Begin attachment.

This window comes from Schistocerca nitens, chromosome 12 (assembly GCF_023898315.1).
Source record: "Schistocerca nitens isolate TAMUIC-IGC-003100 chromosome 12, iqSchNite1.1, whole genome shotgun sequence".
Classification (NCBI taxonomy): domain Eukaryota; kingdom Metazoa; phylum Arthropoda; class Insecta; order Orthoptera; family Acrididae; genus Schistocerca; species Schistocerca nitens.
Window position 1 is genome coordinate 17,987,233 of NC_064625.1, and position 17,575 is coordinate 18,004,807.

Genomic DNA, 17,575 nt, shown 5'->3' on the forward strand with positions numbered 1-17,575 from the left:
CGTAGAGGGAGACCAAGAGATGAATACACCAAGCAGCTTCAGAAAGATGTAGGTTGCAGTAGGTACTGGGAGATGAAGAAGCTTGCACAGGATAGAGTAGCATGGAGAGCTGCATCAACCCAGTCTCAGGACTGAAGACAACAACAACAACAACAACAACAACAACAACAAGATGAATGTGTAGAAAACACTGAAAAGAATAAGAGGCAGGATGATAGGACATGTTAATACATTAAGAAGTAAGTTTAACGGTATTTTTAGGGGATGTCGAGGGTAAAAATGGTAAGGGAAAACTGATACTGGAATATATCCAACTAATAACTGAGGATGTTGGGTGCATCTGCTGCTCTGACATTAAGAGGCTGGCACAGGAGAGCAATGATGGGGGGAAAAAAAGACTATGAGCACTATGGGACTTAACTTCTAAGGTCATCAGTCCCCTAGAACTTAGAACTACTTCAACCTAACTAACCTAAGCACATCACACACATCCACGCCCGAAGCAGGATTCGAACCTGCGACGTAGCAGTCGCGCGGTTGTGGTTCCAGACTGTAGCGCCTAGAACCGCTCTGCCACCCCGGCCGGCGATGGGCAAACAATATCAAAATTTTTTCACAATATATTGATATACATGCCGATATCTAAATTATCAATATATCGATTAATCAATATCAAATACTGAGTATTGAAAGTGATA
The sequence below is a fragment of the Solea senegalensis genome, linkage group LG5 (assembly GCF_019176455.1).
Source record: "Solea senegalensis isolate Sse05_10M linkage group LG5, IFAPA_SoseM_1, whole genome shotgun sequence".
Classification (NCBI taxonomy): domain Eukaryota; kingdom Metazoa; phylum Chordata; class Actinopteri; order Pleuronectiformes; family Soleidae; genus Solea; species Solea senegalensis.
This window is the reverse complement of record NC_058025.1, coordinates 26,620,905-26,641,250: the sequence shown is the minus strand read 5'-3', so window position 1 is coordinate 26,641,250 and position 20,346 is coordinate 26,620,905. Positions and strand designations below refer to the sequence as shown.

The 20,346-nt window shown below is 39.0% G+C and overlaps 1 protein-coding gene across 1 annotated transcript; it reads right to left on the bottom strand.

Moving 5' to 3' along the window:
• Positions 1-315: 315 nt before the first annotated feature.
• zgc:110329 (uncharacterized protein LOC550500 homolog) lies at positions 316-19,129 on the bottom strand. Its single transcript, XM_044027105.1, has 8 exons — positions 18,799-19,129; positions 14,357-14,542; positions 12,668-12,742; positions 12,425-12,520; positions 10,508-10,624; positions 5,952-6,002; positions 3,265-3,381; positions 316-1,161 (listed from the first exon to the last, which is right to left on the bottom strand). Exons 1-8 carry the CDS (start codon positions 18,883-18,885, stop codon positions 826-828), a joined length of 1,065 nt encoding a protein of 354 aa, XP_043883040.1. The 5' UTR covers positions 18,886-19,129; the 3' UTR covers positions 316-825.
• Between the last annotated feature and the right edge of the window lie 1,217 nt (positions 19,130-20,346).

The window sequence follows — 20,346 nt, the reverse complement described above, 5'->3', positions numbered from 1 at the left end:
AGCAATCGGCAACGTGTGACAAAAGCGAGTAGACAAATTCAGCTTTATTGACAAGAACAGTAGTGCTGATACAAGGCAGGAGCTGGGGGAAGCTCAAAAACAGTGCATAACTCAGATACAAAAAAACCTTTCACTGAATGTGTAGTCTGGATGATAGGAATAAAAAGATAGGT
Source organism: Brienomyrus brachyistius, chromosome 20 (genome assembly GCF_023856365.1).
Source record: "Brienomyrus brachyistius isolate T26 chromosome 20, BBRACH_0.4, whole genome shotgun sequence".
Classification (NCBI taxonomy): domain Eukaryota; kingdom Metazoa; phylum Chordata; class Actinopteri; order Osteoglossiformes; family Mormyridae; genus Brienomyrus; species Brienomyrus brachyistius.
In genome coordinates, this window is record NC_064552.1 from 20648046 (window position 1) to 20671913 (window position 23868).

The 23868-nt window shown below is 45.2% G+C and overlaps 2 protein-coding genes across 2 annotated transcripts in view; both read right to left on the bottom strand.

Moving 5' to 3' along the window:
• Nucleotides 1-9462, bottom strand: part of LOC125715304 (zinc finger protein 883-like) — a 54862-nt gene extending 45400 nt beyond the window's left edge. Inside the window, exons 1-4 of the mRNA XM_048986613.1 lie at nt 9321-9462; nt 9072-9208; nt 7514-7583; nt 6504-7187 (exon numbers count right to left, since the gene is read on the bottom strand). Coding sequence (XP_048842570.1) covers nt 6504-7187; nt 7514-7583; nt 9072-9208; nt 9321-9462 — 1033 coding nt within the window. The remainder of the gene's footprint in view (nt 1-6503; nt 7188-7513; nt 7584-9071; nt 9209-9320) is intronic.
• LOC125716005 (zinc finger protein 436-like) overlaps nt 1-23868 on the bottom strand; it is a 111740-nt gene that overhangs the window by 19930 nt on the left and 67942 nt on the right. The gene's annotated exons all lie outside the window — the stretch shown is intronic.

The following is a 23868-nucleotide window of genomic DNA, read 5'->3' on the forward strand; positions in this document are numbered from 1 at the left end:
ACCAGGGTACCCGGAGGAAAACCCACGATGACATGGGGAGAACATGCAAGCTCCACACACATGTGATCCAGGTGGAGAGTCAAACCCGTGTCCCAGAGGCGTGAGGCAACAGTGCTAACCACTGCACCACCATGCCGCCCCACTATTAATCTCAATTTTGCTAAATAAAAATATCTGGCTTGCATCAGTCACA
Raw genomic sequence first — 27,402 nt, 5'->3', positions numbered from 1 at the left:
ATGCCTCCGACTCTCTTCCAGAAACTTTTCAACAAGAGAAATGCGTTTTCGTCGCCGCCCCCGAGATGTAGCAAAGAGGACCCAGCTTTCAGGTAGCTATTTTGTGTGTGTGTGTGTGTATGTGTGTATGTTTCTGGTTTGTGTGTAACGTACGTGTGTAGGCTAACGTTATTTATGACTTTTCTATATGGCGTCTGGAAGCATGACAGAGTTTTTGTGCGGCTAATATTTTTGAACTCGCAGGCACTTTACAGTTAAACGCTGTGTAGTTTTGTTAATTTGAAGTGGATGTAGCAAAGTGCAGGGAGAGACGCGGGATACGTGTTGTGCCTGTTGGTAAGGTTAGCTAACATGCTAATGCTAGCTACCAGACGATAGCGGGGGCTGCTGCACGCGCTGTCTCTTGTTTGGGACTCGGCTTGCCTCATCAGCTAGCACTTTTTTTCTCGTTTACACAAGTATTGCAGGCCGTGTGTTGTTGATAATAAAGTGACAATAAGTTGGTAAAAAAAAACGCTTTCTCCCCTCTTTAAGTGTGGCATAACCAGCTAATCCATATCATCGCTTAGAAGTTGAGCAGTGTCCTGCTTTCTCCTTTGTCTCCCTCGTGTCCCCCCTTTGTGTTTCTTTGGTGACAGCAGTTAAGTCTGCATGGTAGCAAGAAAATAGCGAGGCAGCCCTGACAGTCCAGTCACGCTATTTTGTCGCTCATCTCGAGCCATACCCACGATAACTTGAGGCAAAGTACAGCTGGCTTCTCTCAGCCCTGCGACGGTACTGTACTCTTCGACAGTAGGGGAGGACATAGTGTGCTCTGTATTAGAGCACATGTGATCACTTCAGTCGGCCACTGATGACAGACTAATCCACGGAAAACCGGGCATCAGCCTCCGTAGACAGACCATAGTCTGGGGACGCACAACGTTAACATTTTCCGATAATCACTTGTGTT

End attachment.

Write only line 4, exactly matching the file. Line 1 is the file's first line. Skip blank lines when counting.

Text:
Window position 1 is genome coordinate 17,987,233 of NC_064625.1, and position 17,575 is coordinate 18,004,807.